Ashley Madison hack suggests British government workers used official email accounts to find sex

British government staff and council workers used their official email accounts to sign up to affairs website Ashley Madison, it has been claimed.

Dozens of email addresses linked to top Westminster departments and some of the nation’s biggest local authorities have now been published online, suggesting public servants may have tried to arrange affairs whilst they were supposed to be working.

The names and email addresses have been extracted from a huge data cache released by a hacking squad called The Impact Team, before being published on easily accessible web forums.

Ashley Madison generally requires an email account to be verified before it can be used to arrange affairs, suggesting wannabe cheaters would use a real address.

However, the list includes several emails which are obviously fake, including one entitled “[email protected]” – which is quite clearly not genuine.

Up to one million Brits are thought to have signed up to Ashley Madison, which claimed a total global membership of 37 million people.

The effect of being named and shamed is likely to be so devastating that experts have warned cheaters could be driven to suicide if their secret shame is exposed.

The full 10gb data cache is available on the dark web or by downloading a large ‘torrent file’, but parts of it are now being selectively published on a well-known web forum.

The hackers accessed the intimate details of up to 37 million love rats, including nude images, credit card information and even details of their secret sexual fantasies.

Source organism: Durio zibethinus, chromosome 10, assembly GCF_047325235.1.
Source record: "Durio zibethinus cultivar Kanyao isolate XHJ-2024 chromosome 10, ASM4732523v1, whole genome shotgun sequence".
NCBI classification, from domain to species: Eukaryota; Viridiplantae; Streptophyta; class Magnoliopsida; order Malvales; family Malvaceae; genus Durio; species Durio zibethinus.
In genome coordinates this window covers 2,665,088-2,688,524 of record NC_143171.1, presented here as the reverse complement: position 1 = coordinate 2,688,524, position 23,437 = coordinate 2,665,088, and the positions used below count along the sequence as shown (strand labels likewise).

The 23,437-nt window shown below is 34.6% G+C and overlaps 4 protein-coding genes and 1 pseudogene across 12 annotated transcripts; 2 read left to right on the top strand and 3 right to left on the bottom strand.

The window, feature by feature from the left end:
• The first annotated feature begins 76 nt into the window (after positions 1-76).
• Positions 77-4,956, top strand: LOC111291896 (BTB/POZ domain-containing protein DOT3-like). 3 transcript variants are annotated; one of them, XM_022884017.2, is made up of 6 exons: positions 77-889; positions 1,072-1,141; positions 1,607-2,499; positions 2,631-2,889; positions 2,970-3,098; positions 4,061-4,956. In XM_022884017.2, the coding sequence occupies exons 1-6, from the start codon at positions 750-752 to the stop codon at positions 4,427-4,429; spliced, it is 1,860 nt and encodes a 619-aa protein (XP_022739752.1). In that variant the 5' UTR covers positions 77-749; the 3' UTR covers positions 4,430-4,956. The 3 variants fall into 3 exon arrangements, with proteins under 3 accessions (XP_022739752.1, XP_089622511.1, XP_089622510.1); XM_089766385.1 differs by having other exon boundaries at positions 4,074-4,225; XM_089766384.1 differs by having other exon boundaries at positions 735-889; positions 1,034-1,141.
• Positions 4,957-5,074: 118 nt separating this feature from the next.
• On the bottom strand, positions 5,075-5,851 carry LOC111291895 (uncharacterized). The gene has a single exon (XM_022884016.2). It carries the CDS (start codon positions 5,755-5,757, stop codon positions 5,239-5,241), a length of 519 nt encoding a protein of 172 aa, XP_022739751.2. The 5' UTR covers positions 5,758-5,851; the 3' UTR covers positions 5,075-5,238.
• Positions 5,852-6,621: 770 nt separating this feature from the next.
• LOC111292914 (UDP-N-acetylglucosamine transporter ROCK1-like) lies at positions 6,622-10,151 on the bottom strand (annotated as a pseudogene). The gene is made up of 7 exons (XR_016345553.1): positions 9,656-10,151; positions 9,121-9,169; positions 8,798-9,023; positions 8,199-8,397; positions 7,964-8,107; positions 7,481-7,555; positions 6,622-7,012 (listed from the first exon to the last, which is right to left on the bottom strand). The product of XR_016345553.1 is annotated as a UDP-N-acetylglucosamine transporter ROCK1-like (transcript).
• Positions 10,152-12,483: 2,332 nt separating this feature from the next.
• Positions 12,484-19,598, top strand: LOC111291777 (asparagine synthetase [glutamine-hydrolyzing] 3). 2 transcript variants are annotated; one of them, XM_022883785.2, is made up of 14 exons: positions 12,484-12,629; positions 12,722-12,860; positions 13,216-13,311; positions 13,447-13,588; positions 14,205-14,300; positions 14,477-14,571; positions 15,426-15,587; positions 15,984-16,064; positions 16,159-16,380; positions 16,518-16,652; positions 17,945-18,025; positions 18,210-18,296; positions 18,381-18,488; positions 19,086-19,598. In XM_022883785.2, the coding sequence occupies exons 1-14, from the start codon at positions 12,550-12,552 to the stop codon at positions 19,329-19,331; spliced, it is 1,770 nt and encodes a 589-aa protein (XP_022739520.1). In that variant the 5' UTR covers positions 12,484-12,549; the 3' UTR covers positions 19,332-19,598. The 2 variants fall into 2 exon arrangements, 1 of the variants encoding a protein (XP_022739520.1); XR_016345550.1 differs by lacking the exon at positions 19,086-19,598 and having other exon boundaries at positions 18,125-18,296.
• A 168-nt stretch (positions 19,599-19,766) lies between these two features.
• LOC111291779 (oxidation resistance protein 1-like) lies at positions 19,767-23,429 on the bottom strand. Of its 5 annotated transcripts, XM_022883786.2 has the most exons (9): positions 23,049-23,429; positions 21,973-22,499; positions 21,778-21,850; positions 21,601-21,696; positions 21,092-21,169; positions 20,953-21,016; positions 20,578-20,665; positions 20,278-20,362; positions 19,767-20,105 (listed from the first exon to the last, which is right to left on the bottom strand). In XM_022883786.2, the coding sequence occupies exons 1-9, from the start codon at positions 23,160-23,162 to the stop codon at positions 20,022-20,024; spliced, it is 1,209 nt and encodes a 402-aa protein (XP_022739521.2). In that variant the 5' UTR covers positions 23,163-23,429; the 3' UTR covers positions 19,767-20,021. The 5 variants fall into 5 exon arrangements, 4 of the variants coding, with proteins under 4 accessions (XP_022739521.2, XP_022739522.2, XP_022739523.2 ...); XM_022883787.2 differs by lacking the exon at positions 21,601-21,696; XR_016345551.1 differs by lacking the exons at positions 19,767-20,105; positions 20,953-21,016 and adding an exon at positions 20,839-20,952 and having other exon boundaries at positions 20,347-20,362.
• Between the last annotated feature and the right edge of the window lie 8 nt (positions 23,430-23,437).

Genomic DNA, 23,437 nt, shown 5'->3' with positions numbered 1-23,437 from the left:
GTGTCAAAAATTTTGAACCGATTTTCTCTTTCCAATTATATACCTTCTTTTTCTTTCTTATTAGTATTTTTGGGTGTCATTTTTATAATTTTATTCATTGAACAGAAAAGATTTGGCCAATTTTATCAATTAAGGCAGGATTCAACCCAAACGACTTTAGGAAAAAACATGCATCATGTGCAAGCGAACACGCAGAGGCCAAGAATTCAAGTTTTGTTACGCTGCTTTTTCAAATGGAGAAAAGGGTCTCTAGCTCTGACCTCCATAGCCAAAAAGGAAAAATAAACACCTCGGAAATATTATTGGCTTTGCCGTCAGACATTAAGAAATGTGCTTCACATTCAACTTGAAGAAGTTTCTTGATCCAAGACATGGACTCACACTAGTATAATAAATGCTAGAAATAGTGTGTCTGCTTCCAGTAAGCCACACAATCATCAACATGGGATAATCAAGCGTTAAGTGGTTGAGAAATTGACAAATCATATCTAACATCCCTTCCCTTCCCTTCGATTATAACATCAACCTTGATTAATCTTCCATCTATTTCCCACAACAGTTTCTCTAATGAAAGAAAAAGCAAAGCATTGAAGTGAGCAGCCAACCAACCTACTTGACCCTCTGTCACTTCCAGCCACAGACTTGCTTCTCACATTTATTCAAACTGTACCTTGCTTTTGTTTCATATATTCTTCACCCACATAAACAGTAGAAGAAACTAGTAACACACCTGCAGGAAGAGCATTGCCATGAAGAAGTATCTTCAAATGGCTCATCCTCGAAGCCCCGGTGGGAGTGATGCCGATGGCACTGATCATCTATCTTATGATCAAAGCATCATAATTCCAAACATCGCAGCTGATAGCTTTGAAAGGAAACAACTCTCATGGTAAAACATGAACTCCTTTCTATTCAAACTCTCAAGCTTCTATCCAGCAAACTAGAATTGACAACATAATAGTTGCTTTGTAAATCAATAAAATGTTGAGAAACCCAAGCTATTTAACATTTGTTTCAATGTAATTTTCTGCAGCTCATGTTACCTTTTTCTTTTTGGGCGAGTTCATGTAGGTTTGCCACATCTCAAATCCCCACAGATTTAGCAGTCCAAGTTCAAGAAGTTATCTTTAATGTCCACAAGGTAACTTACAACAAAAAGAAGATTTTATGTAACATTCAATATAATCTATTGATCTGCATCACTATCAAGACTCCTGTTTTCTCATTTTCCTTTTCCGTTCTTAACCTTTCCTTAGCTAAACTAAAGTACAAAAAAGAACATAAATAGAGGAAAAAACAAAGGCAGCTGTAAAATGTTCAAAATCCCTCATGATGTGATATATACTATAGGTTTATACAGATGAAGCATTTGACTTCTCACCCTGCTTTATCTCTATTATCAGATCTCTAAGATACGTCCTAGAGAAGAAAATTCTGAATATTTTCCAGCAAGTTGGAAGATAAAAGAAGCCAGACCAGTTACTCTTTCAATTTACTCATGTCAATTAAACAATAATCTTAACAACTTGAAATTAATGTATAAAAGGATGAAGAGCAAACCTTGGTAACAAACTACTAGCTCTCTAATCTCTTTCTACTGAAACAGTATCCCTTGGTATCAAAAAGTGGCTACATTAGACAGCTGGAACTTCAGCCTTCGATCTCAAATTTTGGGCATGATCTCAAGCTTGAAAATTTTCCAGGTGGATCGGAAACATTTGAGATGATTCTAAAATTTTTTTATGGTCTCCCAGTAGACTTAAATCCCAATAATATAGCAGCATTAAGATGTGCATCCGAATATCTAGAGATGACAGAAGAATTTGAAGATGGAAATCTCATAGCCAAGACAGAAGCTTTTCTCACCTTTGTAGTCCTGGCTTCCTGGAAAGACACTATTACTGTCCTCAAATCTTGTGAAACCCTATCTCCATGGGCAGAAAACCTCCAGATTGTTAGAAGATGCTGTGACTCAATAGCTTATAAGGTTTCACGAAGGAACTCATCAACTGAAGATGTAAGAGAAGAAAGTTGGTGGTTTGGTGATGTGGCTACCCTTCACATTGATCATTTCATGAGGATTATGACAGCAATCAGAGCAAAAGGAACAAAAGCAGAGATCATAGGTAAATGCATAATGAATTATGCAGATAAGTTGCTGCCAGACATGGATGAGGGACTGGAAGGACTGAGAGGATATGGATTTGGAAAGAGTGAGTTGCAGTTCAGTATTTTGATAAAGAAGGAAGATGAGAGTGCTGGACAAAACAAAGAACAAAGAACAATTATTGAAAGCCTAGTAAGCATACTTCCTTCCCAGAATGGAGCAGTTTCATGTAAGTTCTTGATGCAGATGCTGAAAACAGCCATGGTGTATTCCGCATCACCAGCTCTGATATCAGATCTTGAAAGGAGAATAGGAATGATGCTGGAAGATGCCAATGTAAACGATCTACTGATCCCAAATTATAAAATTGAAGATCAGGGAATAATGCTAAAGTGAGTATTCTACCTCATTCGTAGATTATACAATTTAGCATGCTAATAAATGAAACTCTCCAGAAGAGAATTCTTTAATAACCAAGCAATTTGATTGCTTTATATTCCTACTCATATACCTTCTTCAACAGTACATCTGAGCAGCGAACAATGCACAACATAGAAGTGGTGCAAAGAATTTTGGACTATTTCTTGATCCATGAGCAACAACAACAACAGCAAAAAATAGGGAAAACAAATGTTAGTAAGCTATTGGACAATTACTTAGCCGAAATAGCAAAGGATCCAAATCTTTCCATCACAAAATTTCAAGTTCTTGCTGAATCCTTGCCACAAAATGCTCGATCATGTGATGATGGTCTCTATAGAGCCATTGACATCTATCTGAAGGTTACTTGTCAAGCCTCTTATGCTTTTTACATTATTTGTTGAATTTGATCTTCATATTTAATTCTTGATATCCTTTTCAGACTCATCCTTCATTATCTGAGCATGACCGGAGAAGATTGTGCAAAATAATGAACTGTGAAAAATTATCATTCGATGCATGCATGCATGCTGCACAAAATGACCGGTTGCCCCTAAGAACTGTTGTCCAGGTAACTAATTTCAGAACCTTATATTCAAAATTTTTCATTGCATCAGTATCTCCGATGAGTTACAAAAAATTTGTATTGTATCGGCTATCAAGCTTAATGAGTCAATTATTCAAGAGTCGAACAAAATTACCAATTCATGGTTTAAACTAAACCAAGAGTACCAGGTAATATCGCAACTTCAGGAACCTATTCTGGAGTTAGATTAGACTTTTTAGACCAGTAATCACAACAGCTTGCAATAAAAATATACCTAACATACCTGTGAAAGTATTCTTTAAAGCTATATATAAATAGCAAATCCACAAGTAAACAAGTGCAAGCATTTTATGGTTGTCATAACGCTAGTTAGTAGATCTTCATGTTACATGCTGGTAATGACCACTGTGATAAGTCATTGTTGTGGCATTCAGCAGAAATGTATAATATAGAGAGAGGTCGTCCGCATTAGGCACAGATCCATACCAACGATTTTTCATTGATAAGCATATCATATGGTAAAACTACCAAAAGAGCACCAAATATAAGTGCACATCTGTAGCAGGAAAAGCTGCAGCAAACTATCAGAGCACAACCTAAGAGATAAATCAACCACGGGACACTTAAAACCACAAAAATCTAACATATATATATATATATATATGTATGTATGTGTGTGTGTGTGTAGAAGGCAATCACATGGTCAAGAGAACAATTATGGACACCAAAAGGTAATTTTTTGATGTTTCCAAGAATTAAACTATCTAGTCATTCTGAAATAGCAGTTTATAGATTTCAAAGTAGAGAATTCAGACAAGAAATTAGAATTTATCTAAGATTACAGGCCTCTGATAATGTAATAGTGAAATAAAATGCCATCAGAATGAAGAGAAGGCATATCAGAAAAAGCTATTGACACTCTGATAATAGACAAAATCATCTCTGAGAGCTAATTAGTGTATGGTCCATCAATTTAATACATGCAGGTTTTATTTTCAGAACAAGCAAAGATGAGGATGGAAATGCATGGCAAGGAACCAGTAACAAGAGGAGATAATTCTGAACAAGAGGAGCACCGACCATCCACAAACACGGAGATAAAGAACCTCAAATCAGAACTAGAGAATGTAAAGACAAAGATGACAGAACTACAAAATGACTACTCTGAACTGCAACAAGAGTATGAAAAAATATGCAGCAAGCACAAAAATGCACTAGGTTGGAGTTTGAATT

Ajay K. Sood, General Manager for Canada of cyber security firm FireEye Inc. said: “These guys want as much notoriety as possible. This isn’t cyber terrorism. It’s cyber vigilantism.”

Police and intelligence sources have said it appeared to be an inside job.

The dump of data on Tuesday was massive, according to Microsoft security expert Troy Hunt, who said more than 1 million unique email addresses were attached to payment records.

Avid Life Media, the owners of Ashley Madison’s, released a statement last night which said: “Last month we were made aware of an attack to our systems.

“We immediately launched a full investigation utilising independent forensic experts and other security professionals to assist with determining the origin, nature, and scope of this attack.

“Our investigation is still ongoing and we are simultaneously cooperating fully with law enforcement investigations.

“This event is not an act of hacktivism, it is an act of criminality. It is an illegal action against the individual members of, as well as any freethinking people who choose to engage in fully lawful online activities.

“The criminal, or criminals, involved in this act have appointed themselves as the moral judge, juror, and executioner, seeing fit to impose a personal notion of virtue on all of society.

“We will not sit idly by and allow these thieves to force their personal ideology on citizens around the world.”


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